4. Samsung: Smart Hub and Tizen OS
Samsung is another brand keen to keep things simple. Its Tizen OS clearly owes much to LG's webOS interface, in so much as it consists of icons, apps and shortcuts all accessible via icons held a horizontal strip across the bottom of the screen. A dynamically changing ‘Recent’ box in the far-left corner cycles between recently used apps and TV channels.
But it’s not overly intelligent. A featured section in the center promotes apps you haven't used lately, which can feel like irrelevant adverts, and they keep returning. This isn't based on your activity or habits, which is a shame.
We like the fact that on-screen icons can be changed: a sense of identity is welcome when it comes to some AV inputs and key apps you use everyday.
The OS cuts down on clutter, although this sometimes works against navigation – there are plenty of occasions when it's necessary to go hunting for a specific app. Thankfully that's made easier by a Smart Hub multimedia page that divvies up content from apps and from your own USB sticks/home network.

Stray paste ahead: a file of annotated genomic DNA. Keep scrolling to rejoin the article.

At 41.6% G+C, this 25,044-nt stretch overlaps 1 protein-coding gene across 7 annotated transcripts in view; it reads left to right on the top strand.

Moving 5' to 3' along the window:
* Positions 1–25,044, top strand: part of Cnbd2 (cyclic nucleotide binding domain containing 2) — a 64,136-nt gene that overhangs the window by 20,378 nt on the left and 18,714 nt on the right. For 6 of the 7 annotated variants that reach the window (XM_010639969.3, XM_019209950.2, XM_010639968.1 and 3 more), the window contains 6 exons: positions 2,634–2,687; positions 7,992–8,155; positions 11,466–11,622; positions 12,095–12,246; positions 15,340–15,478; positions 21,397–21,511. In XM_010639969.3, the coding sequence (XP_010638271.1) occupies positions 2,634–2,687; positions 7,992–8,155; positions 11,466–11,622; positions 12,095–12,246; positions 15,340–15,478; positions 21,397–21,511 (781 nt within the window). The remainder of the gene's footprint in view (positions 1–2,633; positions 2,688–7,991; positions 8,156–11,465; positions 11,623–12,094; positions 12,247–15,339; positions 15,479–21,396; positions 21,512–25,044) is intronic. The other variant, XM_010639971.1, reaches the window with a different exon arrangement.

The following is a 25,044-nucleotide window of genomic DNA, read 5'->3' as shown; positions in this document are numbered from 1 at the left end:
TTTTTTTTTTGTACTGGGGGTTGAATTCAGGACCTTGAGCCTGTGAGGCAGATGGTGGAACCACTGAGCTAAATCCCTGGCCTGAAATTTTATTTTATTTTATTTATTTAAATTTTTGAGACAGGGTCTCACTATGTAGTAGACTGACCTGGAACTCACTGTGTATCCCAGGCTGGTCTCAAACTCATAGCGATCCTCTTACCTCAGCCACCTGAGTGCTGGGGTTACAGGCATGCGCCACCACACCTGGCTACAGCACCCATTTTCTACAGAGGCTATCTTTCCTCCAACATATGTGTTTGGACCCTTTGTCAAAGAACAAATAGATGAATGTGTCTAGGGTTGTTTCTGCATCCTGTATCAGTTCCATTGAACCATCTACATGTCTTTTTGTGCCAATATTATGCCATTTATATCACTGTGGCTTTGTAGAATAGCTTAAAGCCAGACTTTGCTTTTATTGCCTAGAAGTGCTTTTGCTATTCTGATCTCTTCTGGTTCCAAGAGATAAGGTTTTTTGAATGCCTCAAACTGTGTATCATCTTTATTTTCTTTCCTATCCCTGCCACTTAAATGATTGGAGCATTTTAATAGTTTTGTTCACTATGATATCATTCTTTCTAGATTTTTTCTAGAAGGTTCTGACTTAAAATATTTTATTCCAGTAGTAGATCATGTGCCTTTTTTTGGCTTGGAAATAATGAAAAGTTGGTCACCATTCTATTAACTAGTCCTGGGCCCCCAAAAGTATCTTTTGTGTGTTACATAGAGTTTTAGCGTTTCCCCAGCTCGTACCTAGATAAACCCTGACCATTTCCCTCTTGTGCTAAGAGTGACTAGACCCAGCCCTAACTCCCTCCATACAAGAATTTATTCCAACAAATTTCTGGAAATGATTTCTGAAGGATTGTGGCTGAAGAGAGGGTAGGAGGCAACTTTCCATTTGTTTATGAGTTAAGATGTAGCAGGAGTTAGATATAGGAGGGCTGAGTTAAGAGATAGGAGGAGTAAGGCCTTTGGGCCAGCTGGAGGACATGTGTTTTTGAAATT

For reasons best known to itself, Samsung has not signed up to Freeview Play, which means it misses out on the elegance of a roll-back program guide. However, it does offer access to all UK catch-up TV apps; BBC iPlayer, ITVhub, All4 and Demand 5 are all here, as is Netflix, Amazon Video and YouTube.
In the US, there's Netflix, Amazon Instant Video, Hulu, HBO Go / HBO Now, YouTube, Spotify and Vudu. (Want even more apps? Check out our 10 best Samsung Smart TV apps gallery.)
There are a few nice extras in the Tizen Smart Hub, too, such as a split-screen option for watching live TV while browsing an app, but Samsung's effort doesn’t quite match LG’s webOS or Panasonic’s My Home Screen OS.
Five Samsung TVs with Tizen OS: